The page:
I can’t think of any good reason for this word to be easy to read or easy to guess how to say. Or even suitably derived from its etymological roots. What would be the point of that? It’s not just that English spelling and pronunciation are like a bad relationship that has been allowed to get too tangled and to play too many perverse games for too long, grabbing bits from one place and applying rules from another place with the evident goal of keeping everything from being too easy – enforcing the idea that following a tangle of capricious and arbitrary rules is some sign of intellectual and moral superiority. It’s that this word in particular is an apposite instance for form to follow function.
Can you see what it is and where it comes from? Do you want any clues? OK: it’s three syllables. And the vowel at the heart of each syllable is what we (for anachronistic reasons, seldom explained or understood, that mess with the perception of millions of people) call “long.” And, of course, the ch is said as /k/.
Got it? Yeah, it’s from chaos (from Greek χάος, naming the primordial state of the universe, and also the state of the spoon-and-spatula drawer in my kitchen) plus ize as in Bette Davis (surely we all Bette-Davisize on occasion).
Of course the Greek pronunciation of χάος is just like the English pronunciation… if you only count the last sound in it, and don’t get too sticky about the specific articulation of /s/. The first consonant is different and so are the vowels, but that’s just because English merged the voiceless velar fricative with the stop, the long vowels changed during the Great Vowel Shift, and the short vowels shifted a bit except for where they didn’t. And then, when chaos and ize got mashed together and the s disappeared (about which more in a moment), the o also became “long” because there’s another vowel right after it and we just wouldn’t know what else to do there. Because while we’re all trying to follow and enforce weird rules to make sure we don’t look dumb (and other people do), we’re actually just guessing and making it up by analogy a lot of the time. When you sow the wind, you reap the whirlwind!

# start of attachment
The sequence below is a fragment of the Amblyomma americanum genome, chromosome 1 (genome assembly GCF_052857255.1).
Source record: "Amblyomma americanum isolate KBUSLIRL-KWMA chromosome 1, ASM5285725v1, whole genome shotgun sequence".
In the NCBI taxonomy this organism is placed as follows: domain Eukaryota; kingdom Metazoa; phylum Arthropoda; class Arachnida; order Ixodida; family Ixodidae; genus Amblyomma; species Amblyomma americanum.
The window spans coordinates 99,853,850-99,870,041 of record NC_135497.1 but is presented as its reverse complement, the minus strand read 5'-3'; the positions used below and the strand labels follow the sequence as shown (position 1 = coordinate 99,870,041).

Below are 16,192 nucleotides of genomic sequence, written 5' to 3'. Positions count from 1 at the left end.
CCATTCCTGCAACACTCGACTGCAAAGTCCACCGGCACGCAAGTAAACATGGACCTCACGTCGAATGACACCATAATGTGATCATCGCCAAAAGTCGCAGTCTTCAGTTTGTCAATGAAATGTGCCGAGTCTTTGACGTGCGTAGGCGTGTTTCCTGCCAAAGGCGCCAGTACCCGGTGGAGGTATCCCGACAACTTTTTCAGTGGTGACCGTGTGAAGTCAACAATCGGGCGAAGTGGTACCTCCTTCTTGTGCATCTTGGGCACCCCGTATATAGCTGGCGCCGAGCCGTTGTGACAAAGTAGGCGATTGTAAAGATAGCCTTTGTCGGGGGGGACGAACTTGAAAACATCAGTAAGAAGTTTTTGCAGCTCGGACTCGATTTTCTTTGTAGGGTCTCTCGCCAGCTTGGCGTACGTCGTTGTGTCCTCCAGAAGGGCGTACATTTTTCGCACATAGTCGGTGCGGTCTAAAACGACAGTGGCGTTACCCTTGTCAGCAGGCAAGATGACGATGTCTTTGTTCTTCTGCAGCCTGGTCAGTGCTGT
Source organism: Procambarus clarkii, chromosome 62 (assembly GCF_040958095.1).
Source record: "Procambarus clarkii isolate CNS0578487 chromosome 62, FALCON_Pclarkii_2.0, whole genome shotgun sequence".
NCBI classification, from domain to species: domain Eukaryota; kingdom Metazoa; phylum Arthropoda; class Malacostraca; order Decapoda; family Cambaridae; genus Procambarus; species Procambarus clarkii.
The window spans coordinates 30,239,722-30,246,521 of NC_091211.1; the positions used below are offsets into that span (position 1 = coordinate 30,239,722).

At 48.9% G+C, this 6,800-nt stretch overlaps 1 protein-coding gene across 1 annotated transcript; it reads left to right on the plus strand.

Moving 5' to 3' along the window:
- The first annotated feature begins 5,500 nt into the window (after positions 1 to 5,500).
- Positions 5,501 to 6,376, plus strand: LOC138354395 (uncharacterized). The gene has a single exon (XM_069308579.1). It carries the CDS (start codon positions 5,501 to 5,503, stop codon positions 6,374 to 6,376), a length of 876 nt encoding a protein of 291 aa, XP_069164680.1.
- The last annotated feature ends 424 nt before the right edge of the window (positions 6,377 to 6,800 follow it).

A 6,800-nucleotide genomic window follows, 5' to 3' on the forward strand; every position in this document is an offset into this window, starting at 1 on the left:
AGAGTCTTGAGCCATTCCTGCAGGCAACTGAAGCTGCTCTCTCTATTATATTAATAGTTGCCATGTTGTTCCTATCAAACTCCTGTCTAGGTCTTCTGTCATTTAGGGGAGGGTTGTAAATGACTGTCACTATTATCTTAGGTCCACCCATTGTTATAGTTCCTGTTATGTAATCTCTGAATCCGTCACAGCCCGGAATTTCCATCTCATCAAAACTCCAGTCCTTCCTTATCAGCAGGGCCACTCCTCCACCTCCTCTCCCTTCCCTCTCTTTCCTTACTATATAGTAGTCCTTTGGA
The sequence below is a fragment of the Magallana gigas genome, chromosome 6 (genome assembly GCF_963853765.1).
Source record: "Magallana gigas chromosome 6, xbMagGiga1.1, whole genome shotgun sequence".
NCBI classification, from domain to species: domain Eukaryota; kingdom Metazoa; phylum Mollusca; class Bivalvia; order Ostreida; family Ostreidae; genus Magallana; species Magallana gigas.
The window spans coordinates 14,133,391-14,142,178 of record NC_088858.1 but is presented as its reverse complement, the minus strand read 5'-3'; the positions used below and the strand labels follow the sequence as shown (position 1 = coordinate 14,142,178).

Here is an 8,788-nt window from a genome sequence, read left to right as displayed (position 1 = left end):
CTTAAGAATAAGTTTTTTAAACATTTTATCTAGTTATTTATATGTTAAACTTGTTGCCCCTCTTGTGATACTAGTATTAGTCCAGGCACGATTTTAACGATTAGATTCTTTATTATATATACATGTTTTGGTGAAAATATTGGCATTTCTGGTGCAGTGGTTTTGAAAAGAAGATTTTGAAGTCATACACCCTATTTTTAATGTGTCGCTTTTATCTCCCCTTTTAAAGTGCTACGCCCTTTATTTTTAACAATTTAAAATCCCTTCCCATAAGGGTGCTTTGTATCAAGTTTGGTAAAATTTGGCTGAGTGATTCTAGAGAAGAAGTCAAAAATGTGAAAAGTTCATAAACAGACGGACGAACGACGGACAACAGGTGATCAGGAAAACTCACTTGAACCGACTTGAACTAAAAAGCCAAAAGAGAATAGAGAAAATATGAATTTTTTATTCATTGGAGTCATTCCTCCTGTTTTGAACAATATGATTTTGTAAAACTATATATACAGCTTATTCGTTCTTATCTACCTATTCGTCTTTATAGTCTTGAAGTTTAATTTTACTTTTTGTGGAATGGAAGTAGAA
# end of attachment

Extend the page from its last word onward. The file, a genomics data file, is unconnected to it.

Anyway. About the form of this word. The usual way to make it, on the basis of Greek morphological derivation (which of course we all know, right?), the same thing that gave us chaotic rather than chaosic, would be chaotize. And that’s a word, and it means the same thing as chaoize. But I think we can all agree that chaoize is a much weirder, messier, more chaotic word (does it not K.O. your eyes?), and also it looks like Charlize (it’s right theron the page) and sort of like a weird spelling of chaise, which I can get onto as well. So we owe a little debt of thanks to Cyril Tourneur, author of The Transformed Metamorphosis (1600), who for his own reasons transformed and metamorphosized those roots into this version of the word, and whose book provides the sole citations for it in the Oxford English Dictionary.
I think we can all agree that a word meaning (again, quoting Oxford) “reduce to chaos or utter confusion” is quite handy, pretty much all the time but now more than ever. And I trust you can see why I prefer the version that’s more patently chaotic, capricious, unpredictable, and all those other things. Sometimes language change is like natural processes such as erosion and glaciation and sometimes it’s like letting kids loose in a sandbox, not just chaotic but chaoizing; why shouldn’t we have a word to name that that represents it?